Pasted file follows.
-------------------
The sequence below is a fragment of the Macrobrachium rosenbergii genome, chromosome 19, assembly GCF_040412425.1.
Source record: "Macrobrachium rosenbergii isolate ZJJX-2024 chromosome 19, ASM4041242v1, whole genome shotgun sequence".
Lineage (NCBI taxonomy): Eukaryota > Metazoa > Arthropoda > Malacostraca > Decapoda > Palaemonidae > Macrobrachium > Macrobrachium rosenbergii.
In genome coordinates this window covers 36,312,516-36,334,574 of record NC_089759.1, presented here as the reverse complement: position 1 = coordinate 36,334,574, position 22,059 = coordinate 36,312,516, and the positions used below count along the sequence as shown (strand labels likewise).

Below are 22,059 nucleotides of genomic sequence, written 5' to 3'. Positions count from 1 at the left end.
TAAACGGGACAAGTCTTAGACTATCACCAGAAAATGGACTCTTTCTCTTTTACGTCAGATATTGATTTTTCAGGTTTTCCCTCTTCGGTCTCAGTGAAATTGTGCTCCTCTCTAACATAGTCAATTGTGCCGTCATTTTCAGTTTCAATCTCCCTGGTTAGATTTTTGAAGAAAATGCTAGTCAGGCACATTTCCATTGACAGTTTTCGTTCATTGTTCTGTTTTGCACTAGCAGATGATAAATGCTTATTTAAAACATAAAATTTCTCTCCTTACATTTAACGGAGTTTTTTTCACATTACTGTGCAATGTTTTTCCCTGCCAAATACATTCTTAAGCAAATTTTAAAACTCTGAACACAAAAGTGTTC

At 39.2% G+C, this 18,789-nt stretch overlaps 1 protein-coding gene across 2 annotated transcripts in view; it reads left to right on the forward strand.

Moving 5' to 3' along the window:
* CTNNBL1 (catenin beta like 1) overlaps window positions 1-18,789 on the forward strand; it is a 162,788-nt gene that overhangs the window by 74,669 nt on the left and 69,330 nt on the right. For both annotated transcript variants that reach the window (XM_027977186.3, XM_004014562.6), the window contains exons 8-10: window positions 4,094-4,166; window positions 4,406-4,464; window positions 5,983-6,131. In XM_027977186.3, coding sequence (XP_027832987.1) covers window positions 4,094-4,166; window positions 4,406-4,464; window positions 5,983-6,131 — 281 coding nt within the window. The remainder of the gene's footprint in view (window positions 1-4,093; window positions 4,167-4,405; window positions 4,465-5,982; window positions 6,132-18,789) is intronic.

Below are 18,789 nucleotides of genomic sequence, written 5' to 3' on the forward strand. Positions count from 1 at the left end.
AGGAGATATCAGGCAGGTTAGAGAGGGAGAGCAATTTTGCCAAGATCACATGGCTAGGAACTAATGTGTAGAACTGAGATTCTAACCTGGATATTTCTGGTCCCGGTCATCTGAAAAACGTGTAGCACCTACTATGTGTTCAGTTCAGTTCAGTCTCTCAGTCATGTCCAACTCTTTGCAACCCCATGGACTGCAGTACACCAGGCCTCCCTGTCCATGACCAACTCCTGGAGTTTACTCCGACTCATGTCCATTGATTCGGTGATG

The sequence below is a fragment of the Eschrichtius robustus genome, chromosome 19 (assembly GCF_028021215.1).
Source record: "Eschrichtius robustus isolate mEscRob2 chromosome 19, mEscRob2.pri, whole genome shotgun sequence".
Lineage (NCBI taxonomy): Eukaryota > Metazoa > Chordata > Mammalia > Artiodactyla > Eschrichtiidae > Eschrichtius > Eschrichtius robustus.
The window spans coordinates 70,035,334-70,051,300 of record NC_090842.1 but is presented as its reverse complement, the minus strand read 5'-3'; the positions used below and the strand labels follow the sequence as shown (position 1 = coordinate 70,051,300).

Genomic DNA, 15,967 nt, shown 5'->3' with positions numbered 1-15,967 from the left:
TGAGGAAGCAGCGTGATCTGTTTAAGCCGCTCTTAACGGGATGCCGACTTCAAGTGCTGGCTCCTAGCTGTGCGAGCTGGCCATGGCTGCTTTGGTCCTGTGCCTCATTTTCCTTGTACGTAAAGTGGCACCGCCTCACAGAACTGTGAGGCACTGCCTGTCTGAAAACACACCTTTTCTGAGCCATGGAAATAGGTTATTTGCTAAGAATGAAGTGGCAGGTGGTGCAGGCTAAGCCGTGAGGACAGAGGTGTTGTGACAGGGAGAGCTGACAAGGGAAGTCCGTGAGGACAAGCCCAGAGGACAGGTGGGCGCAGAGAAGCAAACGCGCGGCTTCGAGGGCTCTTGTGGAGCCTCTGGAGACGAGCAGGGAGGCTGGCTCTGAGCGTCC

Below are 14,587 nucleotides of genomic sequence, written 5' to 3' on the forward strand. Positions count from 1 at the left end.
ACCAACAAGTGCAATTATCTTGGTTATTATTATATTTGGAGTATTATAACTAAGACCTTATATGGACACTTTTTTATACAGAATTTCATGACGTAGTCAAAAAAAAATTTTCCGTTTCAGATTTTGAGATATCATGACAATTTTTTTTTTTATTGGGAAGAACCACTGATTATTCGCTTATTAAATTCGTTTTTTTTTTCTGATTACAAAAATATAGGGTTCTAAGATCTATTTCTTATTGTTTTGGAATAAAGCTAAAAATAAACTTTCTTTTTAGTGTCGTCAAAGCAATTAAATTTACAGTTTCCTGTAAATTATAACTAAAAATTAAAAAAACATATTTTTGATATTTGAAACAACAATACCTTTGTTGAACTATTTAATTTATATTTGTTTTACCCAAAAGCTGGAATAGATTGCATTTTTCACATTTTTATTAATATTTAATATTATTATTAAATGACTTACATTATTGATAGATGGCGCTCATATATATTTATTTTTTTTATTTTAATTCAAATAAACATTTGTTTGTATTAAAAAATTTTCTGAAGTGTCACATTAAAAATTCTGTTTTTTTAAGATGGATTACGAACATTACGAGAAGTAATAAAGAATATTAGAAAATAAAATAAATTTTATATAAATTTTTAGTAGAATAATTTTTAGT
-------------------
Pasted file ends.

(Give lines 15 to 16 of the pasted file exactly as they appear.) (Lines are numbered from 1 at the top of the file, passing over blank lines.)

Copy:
The window spans coordinates 70,035,334-70,051,300 of record NC_090842.1 but is presented as its reverse complement, the minus strand read 5'-3'; the positions used below and the strand labels follow the sequence as shown (position 1 = coordinate 70,051,300).

Genomic DNA, 15,967 nt, shown 5'->3' with positions numbered 1-15,967 from the left: